The CI was founded in 2004 as a cultural and academic organisation for the promotion of the Chinese language and culture. The Institute saw a rapid expansion over the years, with 541 branches around the world (http://english.hanban.org/node_10971.htm). In order to foster academic exchanges, the Institute is usually attached to universities and also takes part in researches related to classical sinology and, more controversially, modern China studies.
Technically, each CI is independent and the plural form should be used to refer to the entire programme. However, on closer inspection, they are all administered by the CI Headquarters, a.k.a. the Hanban, which is in turn an "NGO" under the direct control of the Chinese Ministry of Education. Given this strict hierarchy, this article considers them all to be the same and refers to them collectively by the single form — the CI.
There are numerous critical articles about different aspects of the CI, for example, its finance, its organisations and its political influence. This section focuses on how the CI attempts to censor academic content around the world.
Amongst the scandals surrounding the CI, the most infamous one was arguably the Braga incident (http://chinesestudies.eu/?p=584). The Director-General of the CI headquarters ordered a removal of pages with content about Taiwan in an academic conference programme. In total, four pages were torn off the publication.
Tearing pages right off a brochure as a form of censorship is childish as it only attracts more attention from the public who would otherwise not have been aware of the existence of « sensitive » materials. It also shows that the director-general of the CI, representing the entire structure, does not respect and literally undermines freedom of speech.
Threat to academic independence
Normally, language-learning centres founded by other countries and governments are not attached to universities. For instance, the Alliance Française, British Council and Goethe Institute are all independent organisations. On the contrary, whilst providing similar linguistic, cultural and academic education, the CI funds and cooperates with universities. Why does the CI take a different approach than their western counterparts for achieving the supposedly same cultural and academic goals?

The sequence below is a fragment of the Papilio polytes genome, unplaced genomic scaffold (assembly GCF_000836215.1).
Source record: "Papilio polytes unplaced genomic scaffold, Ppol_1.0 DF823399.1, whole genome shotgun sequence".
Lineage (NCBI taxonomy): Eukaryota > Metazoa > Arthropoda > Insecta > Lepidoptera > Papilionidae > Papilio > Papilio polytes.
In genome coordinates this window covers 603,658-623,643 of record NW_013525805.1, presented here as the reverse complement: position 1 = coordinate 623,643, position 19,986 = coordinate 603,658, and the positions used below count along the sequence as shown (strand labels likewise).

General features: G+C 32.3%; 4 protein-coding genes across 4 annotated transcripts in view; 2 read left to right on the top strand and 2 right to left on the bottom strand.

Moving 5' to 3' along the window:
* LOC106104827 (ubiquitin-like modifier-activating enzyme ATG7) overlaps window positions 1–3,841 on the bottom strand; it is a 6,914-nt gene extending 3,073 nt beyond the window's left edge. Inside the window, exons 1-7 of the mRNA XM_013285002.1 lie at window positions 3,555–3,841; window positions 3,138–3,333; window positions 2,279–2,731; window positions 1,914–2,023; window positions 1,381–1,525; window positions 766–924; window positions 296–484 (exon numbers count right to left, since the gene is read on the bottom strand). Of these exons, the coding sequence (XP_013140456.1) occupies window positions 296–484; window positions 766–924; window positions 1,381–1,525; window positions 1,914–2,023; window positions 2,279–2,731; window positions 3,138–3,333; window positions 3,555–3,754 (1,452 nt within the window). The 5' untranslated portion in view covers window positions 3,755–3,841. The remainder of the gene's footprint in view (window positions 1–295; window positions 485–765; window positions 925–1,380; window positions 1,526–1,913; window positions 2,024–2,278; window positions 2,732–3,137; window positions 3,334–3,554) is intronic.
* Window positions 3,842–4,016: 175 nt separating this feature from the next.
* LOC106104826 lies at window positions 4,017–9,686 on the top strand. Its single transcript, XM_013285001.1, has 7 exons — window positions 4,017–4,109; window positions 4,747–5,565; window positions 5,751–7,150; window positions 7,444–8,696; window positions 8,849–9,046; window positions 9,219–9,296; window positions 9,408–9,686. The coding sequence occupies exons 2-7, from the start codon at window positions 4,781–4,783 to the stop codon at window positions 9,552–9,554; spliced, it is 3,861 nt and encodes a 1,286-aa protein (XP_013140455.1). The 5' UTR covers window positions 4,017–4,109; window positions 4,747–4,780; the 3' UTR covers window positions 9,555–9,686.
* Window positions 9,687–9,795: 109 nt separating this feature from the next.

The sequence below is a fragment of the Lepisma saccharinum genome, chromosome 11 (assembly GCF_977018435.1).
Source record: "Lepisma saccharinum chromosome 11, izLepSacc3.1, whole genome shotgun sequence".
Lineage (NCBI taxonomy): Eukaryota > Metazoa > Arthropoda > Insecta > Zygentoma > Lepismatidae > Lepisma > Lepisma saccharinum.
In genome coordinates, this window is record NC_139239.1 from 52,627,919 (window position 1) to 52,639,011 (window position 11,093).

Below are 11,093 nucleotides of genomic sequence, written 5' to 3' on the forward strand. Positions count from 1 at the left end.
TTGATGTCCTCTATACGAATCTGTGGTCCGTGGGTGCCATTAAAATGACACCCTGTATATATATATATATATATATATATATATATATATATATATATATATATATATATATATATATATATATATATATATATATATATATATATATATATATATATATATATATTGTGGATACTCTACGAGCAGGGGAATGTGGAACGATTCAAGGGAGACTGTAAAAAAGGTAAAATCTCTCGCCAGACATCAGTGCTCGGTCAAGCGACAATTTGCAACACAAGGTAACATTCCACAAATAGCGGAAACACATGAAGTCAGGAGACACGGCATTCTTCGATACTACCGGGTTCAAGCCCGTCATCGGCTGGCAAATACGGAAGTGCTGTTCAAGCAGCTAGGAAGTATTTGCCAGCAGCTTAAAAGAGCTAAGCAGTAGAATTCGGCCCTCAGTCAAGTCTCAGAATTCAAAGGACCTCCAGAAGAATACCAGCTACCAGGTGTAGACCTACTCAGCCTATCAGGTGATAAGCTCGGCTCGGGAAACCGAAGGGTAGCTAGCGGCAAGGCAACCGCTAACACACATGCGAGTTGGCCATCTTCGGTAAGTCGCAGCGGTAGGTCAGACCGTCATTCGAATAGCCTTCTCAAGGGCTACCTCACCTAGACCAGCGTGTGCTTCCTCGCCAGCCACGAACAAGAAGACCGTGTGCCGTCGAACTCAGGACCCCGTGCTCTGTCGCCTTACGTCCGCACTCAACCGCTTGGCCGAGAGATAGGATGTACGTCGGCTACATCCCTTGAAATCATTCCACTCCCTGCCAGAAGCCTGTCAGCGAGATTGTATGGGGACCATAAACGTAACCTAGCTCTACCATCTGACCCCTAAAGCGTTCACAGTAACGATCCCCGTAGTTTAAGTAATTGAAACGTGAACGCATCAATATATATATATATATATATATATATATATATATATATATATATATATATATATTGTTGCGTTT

At first, the offer seems generous, with large sums of money flowing into the university — more research funding, increased headcount, new faculty building etc. In exchange, the Institute has to be headed by a director handpicked by the CI Headquarters. Back then, the universities agreed with this concession — "With all this generous investment, they basically own the institute and it is reasonable to let them manage it on their own." Eventually, when there are conflicts regarding personnel management and research funding, the director, serving one and only one master, naturally sides with the CI Headquarters. In the worst-case scenario, the HQ can manipulate its sharp power and threaten the hosting university with a funding withdrawal, thus indirectly mobilising the workers in the CI (and the university board) to confront the university management.
In other words, the CI participates in academic activities under the name of its hosting institutions, whilst being an independent structure out of the hierarchy of the hosting institutions. This problem might sound bureaucratic to our readers, but bureaucracy is part of the politics of accountability. Currently, the hosting universities cannot hold the CI accountable for any of its actions. On the contrary, the CI responds solely to the commands of its own HQ, which is a political organisation.
The administrative structure of the CI is a threat to the academic independence. If a researcher publishes anything critical of China, there might be serious consequences. Therefore, everyone in the CI has to beware, censor themselves, and only say things that conform to the official opinion. Worse still, the homogeneity of the CI (controlled by one single HQ) undermines diversity in academia. If the CI continues to grow and dominate China studies, there will be less room for critical academic debate. In other words, the CI will be able control the authority of discourse and become the unique voice on the subject.
If a university really wants to establish a solid Chinese department, it should let it grow organically, find its own strengths, and build its own capital, just as other departments do. It should not fall into the trap of consumerism and take the pre-packaged happy meal offered by a political organisation whose real agenda is not even academic.
The Confucius Institute in France
Despite the closure of the CI in Lyon, Toulouse and Paris Nanterre, there are still 23 branches in France. We urge French universities to refrain from compromising their priceless academic freedom and political independence for a small endowment and a mediocre department. We demand that the following branches be closed and be replaced with professors nominated by the universities themselves:
- Institut Confucius Clermont-Ferrand Auvergne
- Institut Confucius de Strasbourg
- Néoma Confucius Institute for Business (Campus de Rouen)
- Institut Confucius Pau Pyrénées
- Institut Confucius de Bretagne
- Institut Confucius de La Rochelle
- Institut Confucius de l'Université de Lorraine
- Institut Confucius de Montpellier
- Institut Confucius de l'Université Paris 7
- Institut Confucius de l'université d'Orléans
- Institut Confucius d'Artois
- Institut Confucius de Poitiers
- Institut Confucius de l'Université de la Polynésie française
- Institut Confucius des Pays de la Loire
- Institut Confucius de La Réunion
- European Business Confucius Institute at ESCP
- Institut Confucius de Liège
- Institut Confucius Côte d'Azur